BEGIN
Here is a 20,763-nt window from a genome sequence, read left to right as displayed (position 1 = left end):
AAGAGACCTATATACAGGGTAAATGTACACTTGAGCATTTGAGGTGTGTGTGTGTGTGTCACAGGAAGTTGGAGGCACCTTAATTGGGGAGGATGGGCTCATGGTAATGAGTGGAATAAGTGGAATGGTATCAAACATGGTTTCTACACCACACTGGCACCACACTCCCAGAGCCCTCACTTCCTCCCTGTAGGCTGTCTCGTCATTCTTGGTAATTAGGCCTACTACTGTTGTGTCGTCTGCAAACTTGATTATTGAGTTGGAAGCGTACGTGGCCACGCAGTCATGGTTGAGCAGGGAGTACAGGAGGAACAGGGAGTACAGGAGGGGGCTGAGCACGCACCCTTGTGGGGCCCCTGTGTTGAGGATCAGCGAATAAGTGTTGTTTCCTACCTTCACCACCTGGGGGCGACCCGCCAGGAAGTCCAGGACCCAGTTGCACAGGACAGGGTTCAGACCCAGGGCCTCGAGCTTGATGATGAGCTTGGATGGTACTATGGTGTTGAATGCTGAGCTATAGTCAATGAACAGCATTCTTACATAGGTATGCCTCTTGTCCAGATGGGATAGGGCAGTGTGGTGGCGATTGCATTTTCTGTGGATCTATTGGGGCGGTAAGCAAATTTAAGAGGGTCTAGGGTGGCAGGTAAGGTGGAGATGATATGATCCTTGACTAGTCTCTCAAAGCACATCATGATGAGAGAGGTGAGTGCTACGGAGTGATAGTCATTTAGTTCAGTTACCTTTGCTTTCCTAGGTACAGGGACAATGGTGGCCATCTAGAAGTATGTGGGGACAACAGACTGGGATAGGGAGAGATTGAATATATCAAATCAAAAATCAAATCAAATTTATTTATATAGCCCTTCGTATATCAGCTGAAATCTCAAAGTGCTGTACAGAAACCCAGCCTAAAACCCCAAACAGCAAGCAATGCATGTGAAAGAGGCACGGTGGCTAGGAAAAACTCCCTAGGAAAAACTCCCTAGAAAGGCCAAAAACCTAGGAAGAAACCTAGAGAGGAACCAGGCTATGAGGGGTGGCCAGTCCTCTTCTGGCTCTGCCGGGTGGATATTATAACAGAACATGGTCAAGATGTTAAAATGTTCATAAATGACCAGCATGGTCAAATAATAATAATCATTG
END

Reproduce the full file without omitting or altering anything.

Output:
Here is a 20,763-nt window from a genome sequence, read left to right as displayed (position 1 = left end):
AAGAGACCTATATACAGGGTAAATGTACACTTGAGCATTTGAGGTGTGTGTGTGTGTGTCACAGGAAGTTGGAGGCACCTTAATTGGGGAGGATGGGCTCATGGTAATGAGTGGAATAAGTGGAATGGTATCAAACATGGTTTCTACACCACACTGGCACCACACTCCCAGAGCCCTCACTTCCTCCCTGTAGGCTGTCTCGTCATTCTTGGTAATTAGGCCTACTACTGTTGTGTCGTCTGCAAACTTGATTATTGAGTTGGAAGCGTACGTGGCCACGCAGTCATGGTTGAGCAGGGAGTACAGGAGGAACAGGGAGTACAGGAGGGGGCTGAGCACGCACCCTTGTGGGGCCCCTGTGTTGAGGATCAGCGAATAAGTGTTGTTTCCTACCTTCACCACCTGGGGGCGACCCGCCAGGAAGTCCAGGACCCAGTTGCACAGGACAGGGTTCAGACCCAGGGCCTCGAGCTTGATGATGAGCTTGGATGGTACTATGGTGTTGAATGCTGAGCTATAGTCAATGAACAGCATTCTTACATAGGTATGCCTCTTGTCCAGATGGGATAGGGCAGTGTGGTGGCGATTGCATTTTCTGTGGATCTATTGGGGCGGTAAGCAAATTTAAGAGGGTCTAGGGTGGCAGGTAAGGTGGAGATGATATGATCCTTGACTAGTCTCTCAAAGCACATCATGATGAGAGAGGTGAGTGCTACGGAGTGATAGTCATTTAGTTCAGTTACCTTTGCTTTCCTAGGTACAGGGACAATGGTGGCCATCTAGAAGTATGTGGGGACAACAGACTGGGATAGGGAGAGATTGAATATATCAAATCAAAAATCAAATCAAATTTATTTATATAGCCCTTCGTATATCAGCTGAAATCTCAAAGTGCTGTACAGAAACCCAGCCTAAAACCCCAAACAGCAAGCAATGCATGTGAAAGAGGCACGGTGGCTAGGAAAAACTCCCTAGGAAAAACTCCCTAGAAAGGCCAAAAACCTAGGAAGAAACCTAGAGAGGAACCAGGCTATGAGGGGTGGCCAGTCCTCTTCTGGCTCTGCCGGGTGGATATTATAACAGAACATGGTCAAGATGTTAAAATGTTCATAAATGACCAGCATGGTCAAATAATAATAATCATTG